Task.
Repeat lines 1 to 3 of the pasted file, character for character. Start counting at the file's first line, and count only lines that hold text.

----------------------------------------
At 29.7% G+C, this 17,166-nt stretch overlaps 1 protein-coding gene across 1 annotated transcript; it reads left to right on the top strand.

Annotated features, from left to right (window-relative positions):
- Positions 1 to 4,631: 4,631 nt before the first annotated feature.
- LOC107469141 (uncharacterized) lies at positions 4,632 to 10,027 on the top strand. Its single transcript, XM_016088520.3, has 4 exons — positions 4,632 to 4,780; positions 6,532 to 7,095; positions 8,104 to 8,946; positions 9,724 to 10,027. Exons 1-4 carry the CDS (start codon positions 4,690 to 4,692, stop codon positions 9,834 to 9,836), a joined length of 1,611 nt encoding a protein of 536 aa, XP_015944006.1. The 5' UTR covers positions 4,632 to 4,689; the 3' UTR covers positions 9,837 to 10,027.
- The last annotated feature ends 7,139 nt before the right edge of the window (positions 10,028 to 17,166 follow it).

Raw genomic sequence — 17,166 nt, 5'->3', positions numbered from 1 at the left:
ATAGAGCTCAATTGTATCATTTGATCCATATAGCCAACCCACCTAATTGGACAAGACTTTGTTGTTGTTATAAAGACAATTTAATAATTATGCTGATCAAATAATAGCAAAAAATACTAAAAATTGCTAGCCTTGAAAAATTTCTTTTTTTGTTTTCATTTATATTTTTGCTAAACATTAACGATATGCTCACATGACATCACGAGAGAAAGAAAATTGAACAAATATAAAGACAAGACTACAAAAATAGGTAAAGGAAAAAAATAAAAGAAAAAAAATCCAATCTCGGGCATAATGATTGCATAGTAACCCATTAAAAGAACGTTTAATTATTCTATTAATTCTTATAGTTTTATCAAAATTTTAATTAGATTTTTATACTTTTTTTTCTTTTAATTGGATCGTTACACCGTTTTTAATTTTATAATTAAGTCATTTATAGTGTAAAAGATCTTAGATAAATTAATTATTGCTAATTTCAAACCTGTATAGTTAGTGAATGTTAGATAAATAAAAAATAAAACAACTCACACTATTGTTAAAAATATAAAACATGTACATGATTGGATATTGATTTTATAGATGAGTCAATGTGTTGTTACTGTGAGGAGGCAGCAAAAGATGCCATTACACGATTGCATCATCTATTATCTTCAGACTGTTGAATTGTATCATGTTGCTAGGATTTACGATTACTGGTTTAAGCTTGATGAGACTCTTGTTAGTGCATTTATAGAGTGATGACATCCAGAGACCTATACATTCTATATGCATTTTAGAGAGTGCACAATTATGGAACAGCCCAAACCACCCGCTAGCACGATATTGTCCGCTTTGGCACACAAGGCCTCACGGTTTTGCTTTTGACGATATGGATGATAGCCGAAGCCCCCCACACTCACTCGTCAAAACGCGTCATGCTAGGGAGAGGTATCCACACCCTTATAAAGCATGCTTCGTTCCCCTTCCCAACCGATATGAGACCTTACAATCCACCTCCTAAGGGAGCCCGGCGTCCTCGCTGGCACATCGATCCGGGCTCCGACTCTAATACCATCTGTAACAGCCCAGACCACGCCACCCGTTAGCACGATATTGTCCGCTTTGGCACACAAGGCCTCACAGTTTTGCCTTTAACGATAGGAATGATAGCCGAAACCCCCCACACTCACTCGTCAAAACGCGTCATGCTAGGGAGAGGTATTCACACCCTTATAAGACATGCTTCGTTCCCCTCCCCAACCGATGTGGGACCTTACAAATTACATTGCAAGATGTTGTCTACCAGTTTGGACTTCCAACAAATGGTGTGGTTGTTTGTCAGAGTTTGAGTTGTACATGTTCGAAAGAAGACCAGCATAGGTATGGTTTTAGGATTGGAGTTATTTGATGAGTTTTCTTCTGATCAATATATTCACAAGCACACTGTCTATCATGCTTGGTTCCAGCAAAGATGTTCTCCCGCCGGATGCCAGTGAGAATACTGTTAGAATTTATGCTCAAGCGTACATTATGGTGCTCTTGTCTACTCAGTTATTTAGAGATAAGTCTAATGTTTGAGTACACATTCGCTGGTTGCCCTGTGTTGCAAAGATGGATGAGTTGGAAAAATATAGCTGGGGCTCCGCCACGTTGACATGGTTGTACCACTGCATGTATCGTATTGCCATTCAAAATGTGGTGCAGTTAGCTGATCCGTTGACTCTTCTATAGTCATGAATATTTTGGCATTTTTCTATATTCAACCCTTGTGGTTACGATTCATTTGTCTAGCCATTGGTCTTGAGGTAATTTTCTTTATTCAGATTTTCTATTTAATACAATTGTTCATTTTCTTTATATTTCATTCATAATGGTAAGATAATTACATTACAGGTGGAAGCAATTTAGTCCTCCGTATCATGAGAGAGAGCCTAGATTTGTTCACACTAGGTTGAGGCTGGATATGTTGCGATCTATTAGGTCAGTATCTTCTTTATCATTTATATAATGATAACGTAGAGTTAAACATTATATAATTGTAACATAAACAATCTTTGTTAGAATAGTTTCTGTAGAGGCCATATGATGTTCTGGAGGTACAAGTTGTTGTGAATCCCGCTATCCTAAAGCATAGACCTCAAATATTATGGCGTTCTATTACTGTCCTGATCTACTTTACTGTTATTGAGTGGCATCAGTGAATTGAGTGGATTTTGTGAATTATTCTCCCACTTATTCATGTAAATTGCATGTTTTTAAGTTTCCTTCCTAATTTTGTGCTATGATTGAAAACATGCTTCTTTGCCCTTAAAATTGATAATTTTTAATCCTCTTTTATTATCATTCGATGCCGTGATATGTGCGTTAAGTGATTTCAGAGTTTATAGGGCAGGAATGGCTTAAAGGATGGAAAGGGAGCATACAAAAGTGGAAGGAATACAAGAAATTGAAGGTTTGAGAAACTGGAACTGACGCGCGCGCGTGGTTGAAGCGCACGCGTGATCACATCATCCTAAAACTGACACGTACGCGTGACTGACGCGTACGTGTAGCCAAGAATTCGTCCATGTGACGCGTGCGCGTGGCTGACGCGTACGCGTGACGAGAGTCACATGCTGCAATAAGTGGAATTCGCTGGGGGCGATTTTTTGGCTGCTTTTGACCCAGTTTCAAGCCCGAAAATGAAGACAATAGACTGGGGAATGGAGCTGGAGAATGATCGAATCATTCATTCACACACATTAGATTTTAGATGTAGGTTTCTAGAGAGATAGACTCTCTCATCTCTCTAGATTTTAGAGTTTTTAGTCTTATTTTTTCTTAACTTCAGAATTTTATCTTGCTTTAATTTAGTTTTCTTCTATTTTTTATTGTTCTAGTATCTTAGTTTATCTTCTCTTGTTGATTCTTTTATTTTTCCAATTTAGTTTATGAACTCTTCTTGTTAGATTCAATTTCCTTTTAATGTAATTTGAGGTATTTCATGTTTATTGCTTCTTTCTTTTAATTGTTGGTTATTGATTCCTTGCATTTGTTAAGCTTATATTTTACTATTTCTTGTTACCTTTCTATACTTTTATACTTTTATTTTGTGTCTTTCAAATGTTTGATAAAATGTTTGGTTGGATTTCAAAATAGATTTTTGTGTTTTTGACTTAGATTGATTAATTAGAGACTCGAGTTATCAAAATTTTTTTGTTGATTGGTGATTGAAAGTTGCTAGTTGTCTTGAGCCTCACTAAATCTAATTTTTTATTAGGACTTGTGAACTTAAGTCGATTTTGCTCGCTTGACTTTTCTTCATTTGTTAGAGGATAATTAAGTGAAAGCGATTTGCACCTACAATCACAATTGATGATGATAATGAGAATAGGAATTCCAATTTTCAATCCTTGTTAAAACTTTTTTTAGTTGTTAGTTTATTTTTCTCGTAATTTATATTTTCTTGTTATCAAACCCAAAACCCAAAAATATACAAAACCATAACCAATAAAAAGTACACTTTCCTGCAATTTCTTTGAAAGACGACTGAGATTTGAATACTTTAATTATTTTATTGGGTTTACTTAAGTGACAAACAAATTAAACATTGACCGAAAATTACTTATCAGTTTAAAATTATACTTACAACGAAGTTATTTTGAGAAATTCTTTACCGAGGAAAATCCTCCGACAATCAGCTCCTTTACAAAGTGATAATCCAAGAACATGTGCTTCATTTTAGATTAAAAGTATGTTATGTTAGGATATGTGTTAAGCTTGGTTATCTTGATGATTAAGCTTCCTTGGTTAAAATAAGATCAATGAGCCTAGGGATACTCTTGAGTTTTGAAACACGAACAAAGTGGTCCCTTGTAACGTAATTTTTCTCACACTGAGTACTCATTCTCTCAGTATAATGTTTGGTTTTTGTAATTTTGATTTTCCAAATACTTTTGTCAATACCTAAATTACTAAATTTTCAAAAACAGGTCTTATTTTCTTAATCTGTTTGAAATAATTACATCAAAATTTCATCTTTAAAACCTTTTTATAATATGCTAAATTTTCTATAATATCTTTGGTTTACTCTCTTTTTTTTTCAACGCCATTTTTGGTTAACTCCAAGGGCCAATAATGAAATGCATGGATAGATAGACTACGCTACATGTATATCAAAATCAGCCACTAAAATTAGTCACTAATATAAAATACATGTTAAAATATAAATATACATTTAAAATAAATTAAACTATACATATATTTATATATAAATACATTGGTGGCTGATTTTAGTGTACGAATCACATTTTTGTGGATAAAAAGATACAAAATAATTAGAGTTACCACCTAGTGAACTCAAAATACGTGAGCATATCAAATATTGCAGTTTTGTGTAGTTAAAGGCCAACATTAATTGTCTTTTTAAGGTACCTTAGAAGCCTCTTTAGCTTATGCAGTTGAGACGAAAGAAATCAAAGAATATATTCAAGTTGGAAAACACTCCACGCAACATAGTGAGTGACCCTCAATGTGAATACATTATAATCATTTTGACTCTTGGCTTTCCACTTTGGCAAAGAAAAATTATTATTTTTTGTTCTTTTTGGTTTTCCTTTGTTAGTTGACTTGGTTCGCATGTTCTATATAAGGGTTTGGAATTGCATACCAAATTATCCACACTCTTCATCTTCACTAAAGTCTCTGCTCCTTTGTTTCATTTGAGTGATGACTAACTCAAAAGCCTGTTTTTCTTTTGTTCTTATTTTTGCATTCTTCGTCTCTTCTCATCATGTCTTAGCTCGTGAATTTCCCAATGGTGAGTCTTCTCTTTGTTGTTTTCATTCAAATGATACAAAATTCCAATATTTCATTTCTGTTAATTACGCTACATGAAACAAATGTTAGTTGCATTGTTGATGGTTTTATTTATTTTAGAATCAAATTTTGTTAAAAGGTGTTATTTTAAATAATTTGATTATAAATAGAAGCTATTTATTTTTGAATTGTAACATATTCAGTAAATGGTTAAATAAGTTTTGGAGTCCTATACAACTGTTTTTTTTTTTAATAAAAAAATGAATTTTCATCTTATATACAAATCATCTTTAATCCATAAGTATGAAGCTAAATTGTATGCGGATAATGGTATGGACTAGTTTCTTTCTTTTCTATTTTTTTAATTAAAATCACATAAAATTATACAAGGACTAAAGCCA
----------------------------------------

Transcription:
At 29.7% G+C, this 17,166-nt stretch overlaps 1 protein-coding gene across 1 annotated transcript; it reads left to right on the top strand.

Annotated features, from left to right (window-relative positions):
- Positions 1 to 4,631: 4,631 nt before the first annotated feature.